Microsoft gave developers their first hands-on experience with the upcoming Windows 7 operating system (OS) Tuesday.
Set for release in 2010, the version of Windows 7 shown at the company’s Professional Developers Conference refines certain aspects of the company’s Windows Vista OS and is designed to improve on performance.
“The best way to think of Windows 7 is to look at it as an improved version of Windows Vista. It starts with a Windows Vista foundation, but what it does from there is add some extra functionality. There are some good usability features they have added that, no matter how you cut it, are good stuff. In that respect it’s a step forward for customers and should help improve adoption,” said Al Gillen, an IDC analyst, told TechNewsWorld.
Microsoft’s pre-beta preview included a look at several key changes to some familiar Windows features emphasizing functionality and efficiency.
The software maker has revamped the Task Bar, Jump Menus and the System Tray. In the new OS, the new Task Bar throws out the wordy interface introduced in Windows 95 and replaces it with extra-large icons for each application running on the PC.
In addition, the OS augments the preview feature debuted in Windows Vista, wherein users could view thumbnail-sized representations of open application and browser windows. The problem was that users with multiple windows opened in the same application or browser were visible only one at a time. In Windows 7, the function displays multiple thumbnail previews together. Rolling over a preview will trigger a full-sized preview.
The new System Tray includes tools that allow users to choose whether to display or hide an icon as well as notifications about that program. Users looking for the Windows Gadget Sidebar will find that the applets now reside on the desktop itself.
Clicking on an icon in the Taskbar or an application in the Start menu immediately triggers a jump list. Similar to the menus Windows users have seen for years, these offer single-click access to key features and recent documents.
“What Microsoft has done is they have gone back and given users more flexibility in how they can interface with them and use them. Users can rearrange the icons on their Taskbar. You can get rid of the annoying pop ups in the System Tray. One of things I like best is the ability to preview your open windows,” said Gillen.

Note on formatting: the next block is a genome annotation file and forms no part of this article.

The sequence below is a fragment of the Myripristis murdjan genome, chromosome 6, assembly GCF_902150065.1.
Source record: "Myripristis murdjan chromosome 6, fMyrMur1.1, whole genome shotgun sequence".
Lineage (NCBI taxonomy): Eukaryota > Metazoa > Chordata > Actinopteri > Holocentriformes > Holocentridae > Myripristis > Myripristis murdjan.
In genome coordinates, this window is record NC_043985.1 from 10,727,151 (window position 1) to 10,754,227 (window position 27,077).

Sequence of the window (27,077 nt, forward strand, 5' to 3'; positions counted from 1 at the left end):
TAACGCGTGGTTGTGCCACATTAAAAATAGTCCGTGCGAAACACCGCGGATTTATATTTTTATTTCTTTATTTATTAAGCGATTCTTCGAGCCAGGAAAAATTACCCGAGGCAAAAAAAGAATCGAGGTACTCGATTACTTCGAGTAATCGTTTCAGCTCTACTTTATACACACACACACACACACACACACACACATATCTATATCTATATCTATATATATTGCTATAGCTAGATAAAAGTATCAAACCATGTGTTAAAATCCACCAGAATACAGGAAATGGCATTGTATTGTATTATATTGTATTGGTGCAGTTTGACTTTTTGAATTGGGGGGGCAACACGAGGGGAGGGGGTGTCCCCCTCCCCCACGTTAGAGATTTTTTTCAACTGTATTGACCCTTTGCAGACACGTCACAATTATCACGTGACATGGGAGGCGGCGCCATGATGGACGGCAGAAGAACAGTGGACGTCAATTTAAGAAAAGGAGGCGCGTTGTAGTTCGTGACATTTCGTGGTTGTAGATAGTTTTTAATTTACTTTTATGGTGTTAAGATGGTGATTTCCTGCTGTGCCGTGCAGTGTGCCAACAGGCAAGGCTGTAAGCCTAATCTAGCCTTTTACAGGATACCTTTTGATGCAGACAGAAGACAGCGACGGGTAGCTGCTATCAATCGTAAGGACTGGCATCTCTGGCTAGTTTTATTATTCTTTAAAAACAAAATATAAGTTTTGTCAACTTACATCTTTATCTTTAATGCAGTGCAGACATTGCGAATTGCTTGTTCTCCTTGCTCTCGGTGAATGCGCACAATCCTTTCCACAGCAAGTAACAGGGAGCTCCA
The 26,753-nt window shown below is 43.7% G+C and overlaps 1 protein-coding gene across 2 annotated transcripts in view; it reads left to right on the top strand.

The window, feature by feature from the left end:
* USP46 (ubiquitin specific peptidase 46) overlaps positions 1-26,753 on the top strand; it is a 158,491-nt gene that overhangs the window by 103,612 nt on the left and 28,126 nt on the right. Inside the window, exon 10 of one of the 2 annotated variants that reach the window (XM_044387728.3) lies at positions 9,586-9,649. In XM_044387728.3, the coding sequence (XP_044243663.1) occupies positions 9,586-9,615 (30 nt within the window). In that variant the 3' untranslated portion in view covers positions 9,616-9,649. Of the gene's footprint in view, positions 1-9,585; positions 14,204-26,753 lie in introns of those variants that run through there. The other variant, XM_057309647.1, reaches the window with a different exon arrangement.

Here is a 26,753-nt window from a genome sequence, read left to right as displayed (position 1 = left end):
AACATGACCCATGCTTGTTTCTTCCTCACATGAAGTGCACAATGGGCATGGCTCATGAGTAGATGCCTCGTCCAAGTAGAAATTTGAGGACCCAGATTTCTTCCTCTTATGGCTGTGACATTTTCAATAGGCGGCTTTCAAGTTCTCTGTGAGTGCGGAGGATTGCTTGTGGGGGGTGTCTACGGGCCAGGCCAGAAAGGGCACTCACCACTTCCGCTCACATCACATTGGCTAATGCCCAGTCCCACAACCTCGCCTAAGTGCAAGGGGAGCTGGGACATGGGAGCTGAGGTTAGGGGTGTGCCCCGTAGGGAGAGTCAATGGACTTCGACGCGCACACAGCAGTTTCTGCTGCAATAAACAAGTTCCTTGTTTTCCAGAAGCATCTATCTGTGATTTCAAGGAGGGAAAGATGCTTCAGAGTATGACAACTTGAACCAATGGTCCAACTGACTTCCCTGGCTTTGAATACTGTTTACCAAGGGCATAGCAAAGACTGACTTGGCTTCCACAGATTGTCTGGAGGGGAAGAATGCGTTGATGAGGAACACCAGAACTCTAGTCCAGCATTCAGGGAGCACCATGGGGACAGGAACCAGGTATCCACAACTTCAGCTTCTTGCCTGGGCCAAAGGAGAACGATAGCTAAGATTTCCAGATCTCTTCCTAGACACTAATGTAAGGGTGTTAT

‘Not the Boss of Me’ Features
Microsoft has also done some work on Vista’s much-maligned User Account Control (UAC). In Vista, the UAC chimes in whenever a user tries to alter almost anything on the machine. Want to install an add-on or alter an application? The UAC pops up to ensure that users want to perform the requested action.
In Windows 7, the UAC has been refined to allow users to select varying degrees of control. They will be able to choose to be notified only when installing new software or change the settings on a program; when an application’s settings are altered; for any changes; or no notification at all.
The new AppLocker puts the brakes on any user being able to perform any task. The feature enables businesses to write local and group policies that will restrict what that machine can and cannot do.
“You can take AppLocker and write a policy that says you will not be able to install an application irrespective of your privileges, and on that basis you could restrict an end-user from putting something on the system that you don’t want them to put on.”
Microsoft has also tried to address some of the installation blockers that resulted in incompatibility issues with some programs, said Gillen.
“Applications can install more predictably on Windows 7,” he said.
In addition, Microsoft has made BitLocker, introduced in Vista, available for USB sticks. “Before, it was only a C drive technology,” Gillen added.
Judging the relative merits of an operating system this early in the process is difficult, said Gary Chen, principal analyst at McChen Research.
“It is so early, and things are going to evolve a lot before the final release. But it is definitely going to be an important release, as the XP holdouts are going to have to upgrade to Windows 7. You might have been able to skip one Windows generation, but two is simply too long,” he told TechNewsWorld.
To get businesses on board, Chen said, Microsoft will have to “come out with a lean, resource-friendly version for the emerging netbook market.”
“Vista was too heavy for these machines, and XP or Linux is currently the main choices for these machines. Also, as desktop virtualization catches on, we may also see more demand for thinner clients there as well,” he pointed out.
Getting factors like the UAC’s role and compatibility functions right will be necessary if Microsoft wants to see a positive market reception. The UAC, according to Chen, was “too chatty.” Letting users “turn down the chattiness in Windows 7” will ease that annoyance. Microsoft has also indicated that it will maintain driver and application compatibility with Windows 7.
“That was a big stumbling block with the XP-Vista transition. By the time Windows 7 comes out, the compatibility situation will have more than enough time to get settled, as drivers and apps will all be ready by then,” Chen noted.
Questions that remain unanswered concern the movement of some applications to Microsoft’s Live platform and what the software maker has in store in terms of virtualization.
“The issues will be which apps are moved, which aren’t, and what the experience will be like. Also, how dependent on an Internet connection will it be? Will these apps be able to work offline? Will being online add new innovative features that weren’t available before? Will Microsoft integrate a hypervisor into Windows 7?” he queried.
Windows 7 is not a substantial overhaul — the changes are fairly incremental, explained Gillen.
“They’ve gone back and replaced or fixed individual features,” he concluded.